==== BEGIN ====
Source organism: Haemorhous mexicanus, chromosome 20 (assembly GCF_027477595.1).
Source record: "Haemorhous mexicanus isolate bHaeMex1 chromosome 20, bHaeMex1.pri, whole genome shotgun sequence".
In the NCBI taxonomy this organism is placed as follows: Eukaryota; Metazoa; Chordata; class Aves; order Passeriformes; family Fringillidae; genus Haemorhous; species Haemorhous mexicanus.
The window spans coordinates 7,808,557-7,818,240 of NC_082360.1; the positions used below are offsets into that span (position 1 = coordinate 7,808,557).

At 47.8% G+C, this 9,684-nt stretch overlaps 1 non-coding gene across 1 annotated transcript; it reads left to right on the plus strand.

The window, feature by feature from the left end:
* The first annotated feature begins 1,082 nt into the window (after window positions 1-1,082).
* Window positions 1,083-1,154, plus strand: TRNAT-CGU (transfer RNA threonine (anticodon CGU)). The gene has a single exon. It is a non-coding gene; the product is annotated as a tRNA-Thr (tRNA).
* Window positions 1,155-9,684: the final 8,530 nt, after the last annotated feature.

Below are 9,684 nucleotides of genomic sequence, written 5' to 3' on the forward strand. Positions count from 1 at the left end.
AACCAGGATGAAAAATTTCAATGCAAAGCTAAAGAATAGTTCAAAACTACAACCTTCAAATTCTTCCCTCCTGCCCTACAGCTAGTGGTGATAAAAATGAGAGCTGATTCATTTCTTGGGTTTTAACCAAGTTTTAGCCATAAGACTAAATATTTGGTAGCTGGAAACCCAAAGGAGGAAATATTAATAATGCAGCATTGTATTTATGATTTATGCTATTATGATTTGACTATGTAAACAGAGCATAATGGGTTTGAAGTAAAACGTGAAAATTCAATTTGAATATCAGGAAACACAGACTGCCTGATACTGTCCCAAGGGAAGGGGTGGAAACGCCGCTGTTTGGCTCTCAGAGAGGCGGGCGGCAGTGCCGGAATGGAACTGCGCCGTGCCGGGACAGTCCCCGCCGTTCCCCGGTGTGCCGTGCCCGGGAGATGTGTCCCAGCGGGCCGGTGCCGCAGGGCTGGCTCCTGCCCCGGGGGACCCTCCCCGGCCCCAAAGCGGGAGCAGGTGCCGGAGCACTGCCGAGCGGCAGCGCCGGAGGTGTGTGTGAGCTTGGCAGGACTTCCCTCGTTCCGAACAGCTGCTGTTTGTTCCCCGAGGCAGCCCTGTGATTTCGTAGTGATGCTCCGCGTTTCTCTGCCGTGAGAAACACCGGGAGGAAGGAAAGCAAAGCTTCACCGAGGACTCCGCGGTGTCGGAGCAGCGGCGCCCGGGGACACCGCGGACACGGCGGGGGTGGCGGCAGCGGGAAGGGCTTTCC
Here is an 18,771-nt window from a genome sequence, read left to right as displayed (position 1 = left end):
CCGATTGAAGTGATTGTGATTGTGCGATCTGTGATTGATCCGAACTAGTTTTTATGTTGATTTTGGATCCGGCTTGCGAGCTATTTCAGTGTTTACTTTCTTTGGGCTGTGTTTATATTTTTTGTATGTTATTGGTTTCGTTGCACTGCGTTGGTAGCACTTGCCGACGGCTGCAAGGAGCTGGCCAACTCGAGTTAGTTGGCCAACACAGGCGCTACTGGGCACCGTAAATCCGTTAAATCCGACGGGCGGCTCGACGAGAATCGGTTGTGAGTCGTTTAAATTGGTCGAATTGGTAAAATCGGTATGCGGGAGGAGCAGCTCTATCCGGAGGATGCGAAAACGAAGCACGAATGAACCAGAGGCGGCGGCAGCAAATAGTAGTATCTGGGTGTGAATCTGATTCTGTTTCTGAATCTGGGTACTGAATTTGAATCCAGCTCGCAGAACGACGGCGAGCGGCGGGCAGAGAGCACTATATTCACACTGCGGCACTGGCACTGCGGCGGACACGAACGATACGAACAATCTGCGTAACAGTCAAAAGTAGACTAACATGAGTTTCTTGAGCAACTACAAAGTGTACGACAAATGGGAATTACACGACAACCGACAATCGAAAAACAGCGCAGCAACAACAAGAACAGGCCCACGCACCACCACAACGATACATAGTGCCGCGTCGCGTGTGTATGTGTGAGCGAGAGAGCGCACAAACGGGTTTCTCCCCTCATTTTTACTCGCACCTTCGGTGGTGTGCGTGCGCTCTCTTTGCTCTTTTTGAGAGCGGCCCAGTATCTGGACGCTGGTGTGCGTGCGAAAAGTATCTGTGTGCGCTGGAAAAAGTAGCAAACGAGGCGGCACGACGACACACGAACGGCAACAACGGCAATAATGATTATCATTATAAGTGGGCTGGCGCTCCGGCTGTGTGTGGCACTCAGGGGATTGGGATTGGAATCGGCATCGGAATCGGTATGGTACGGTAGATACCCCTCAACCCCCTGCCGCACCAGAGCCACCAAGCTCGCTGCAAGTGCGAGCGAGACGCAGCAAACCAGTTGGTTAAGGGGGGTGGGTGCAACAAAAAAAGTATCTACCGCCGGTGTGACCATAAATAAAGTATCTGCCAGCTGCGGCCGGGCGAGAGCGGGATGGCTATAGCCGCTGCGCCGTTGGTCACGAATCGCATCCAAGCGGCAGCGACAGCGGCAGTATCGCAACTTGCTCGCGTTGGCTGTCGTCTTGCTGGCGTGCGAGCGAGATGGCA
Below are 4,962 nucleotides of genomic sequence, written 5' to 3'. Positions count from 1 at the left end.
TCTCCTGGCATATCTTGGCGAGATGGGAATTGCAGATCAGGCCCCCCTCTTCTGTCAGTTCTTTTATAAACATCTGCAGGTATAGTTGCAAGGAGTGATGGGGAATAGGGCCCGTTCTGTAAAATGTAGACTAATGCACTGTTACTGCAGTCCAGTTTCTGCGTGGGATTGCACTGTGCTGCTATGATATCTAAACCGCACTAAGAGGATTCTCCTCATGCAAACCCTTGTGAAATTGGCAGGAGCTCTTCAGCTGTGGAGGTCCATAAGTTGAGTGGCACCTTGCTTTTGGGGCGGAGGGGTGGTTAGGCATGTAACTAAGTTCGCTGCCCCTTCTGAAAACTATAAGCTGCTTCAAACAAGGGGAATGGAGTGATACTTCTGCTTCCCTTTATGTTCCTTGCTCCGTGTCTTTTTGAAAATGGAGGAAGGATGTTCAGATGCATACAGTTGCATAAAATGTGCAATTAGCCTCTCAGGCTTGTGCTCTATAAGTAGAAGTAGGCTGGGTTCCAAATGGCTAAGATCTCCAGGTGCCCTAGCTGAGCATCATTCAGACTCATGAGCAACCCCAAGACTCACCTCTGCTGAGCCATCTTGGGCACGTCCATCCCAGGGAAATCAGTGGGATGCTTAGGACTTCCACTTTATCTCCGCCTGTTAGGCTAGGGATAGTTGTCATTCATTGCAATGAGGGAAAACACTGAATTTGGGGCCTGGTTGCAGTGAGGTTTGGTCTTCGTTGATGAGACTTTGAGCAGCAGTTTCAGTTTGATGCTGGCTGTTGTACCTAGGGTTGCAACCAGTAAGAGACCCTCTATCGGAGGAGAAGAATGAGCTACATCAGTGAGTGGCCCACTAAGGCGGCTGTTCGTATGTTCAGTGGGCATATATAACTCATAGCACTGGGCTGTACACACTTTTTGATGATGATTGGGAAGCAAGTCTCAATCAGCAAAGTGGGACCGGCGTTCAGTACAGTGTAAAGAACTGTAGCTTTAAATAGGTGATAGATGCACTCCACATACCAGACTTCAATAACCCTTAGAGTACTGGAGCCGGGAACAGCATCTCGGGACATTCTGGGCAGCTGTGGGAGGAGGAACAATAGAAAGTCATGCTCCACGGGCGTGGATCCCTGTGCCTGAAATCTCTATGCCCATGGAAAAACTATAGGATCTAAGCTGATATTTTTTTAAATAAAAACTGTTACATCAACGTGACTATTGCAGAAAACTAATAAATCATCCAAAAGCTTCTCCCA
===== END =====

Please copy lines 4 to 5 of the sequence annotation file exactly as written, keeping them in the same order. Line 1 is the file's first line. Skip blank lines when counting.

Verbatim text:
The window spans coordinates 7,808,557-7,818,240 of NC_082360.1; the positions used below are offsets into that span (position 1 = coordinate 7,808,557).

At 47.8% G+C, this 9,684-nt stretch overlaps 1 non-coding gene across 1 annotated transcript; it reads left to right on the plus strand.